Tim Ryan 'all by his lonesome' as national Democrats ignore close Ohio Senate race

CLEVELAND — Democrats are increasingly fearful that they are squandering a chance to flip a Senate seat in Ohio — a state that once seemed off the map but, according to polls, remains close four weeks from Election Day.

Although the Republican, “Hillbilly Elegy” author J.D. Vance, has struggled to raise money, national groups have propped up his campaign by pouring in more than $30 million worth of advertising.

Rep. Tim Ryan, the Democratic nominee, has been a more prolific fundraiser. But because national Democratic groups have provided comparatively little help on the airwaves, Ryan has had to spend cash as fast as it comes in just to keep up with the GOP onslaught.

The lopsided funding has unnerved Democrats in Ohio and across the country, according to interviews with a dozen party leaders and operatives. Many worry that Democrats will regret not doing more to try to pull Ryan ahead of Vance, a right-wing ally of former President Donald Trump.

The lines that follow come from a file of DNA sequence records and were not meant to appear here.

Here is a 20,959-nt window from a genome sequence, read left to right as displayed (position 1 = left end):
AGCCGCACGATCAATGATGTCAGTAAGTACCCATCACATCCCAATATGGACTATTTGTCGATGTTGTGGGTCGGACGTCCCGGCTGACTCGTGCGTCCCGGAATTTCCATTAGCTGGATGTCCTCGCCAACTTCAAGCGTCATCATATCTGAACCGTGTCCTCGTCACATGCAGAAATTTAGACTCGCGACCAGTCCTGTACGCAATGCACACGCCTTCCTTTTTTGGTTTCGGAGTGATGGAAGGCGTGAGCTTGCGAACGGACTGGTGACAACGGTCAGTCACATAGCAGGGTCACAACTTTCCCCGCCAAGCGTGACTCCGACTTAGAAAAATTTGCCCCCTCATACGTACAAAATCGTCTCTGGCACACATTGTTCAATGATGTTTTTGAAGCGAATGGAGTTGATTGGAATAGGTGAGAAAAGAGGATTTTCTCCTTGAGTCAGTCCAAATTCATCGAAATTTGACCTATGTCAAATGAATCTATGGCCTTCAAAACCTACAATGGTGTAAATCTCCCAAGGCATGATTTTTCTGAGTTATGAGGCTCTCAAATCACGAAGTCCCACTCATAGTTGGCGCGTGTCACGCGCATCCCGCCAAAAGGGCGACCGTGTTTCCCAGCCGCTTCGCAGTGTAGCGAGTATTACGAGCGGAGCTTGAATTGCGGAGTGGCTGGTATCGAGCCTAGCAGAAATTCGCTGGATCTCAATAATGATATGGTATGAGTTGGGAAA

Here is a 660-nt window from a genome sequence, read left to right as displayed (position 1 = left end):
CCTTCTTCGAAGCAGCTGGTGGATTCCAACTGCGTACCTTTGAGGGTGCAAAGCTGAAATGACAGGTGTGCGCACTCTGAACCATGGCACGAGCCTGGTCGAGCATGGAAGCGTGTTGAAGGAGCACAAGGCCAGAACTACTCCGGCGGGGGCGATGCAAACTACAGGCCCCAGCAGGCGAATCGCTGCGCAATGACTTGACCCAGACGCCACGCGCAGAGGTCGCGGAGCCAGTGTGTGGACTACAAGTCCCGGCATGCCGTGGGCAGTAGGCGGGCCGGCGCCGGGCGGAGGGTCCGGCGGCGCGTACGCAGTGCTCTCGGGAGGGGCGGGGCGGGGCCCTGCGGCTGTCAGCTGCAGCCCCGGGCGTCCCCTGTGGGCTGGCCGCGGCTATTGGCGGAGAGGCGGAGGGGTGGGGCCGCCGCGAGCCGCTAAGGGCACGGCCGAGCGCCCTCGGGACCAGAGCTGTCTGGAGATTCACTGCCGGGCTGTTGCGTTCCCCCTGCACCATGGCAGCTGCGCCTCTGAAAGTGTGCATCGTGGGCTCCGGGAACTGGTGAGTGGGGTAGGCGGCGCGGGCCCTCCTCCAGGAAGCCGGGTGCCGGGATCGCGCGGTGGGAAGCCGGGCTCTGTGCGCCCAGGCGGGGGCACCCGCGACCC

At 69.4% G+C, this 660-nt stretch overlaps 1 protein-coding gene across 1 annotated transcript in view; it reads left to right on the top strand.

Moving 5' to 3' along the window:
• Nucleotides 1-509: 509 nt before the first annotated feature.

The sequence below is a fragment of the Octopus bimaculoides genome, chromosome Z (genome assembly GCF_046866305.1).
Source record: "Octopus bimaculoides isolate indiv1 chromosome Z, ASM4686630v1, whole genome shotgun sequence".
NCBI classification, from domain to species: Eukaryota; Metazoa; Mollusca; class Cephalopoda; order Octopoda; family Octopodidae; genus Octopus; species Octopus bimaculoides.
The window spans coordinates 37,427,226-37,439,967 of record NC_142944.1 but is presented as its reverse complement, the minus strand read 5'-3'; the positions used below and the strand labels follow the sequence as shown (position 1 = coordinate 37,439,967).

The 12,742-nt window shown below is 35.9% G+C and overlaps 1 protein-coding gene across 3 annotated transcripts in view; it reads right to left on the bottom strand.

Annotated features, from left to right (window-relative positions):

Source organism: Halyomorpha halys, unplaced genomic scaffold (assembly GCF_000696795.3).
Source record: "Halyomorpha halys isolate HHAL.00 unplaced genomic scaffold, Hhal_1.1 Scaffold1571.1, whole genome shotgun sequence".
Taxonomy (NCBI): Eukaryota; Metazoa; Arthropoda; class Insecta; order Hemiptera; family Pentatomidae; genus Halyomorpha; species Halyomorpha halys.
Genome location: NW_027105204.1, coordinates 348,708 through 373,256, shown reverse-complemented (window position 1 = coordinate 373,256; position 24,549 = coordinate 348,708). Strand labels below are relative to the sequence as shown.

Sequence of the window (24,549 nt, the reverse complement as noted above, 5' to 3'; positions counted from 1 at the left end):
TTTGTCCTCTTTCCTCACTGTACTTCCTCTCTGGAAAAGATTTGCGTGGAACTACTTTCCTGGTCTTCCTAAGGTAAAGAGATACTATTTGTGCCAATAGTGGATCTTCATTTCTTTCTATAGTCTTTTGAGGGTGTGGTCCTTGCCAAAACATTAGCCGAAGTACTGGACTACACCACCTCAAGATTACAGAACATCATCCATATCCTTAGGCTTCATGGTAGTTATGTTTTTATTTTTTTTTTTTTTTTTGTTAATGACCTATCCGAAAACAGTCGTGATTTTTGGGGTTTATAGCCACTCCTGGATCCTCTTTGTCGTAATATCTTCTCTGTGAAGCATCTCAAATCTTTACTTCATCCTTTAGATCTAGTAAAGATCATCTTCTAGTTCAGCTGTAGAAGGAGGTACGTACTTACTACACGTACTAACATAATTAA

“Tim Ryan is running the best Senate race in the country and having to do it all by his lonesome,” said Irene Lin, an Ohio-based Democratic strategist who managed Tom Nelson’s Senate primary campaign in Wisconsin this year. “If we lose this race by a few points, and the Senate majority, blame should squarely fall on the D.C. forces who unfairly wrote off Ohio.”

In an interview with NBC News after a campaign appearance Saturday in Cleveland, Ryan sounded resigned to going it alone.

“The national Democrats … trying to talk them into a working-class candidate, it’s like pulling teeth sometimes,” Ryan said as he tossed a football with his 8-year-old son in a parking lot behind an Irish pub. “We’re in Ohio and we got a candidate running around with a tinfoil hat on. We’re out here fighting on our own. I mean, it’s David against Goliath.”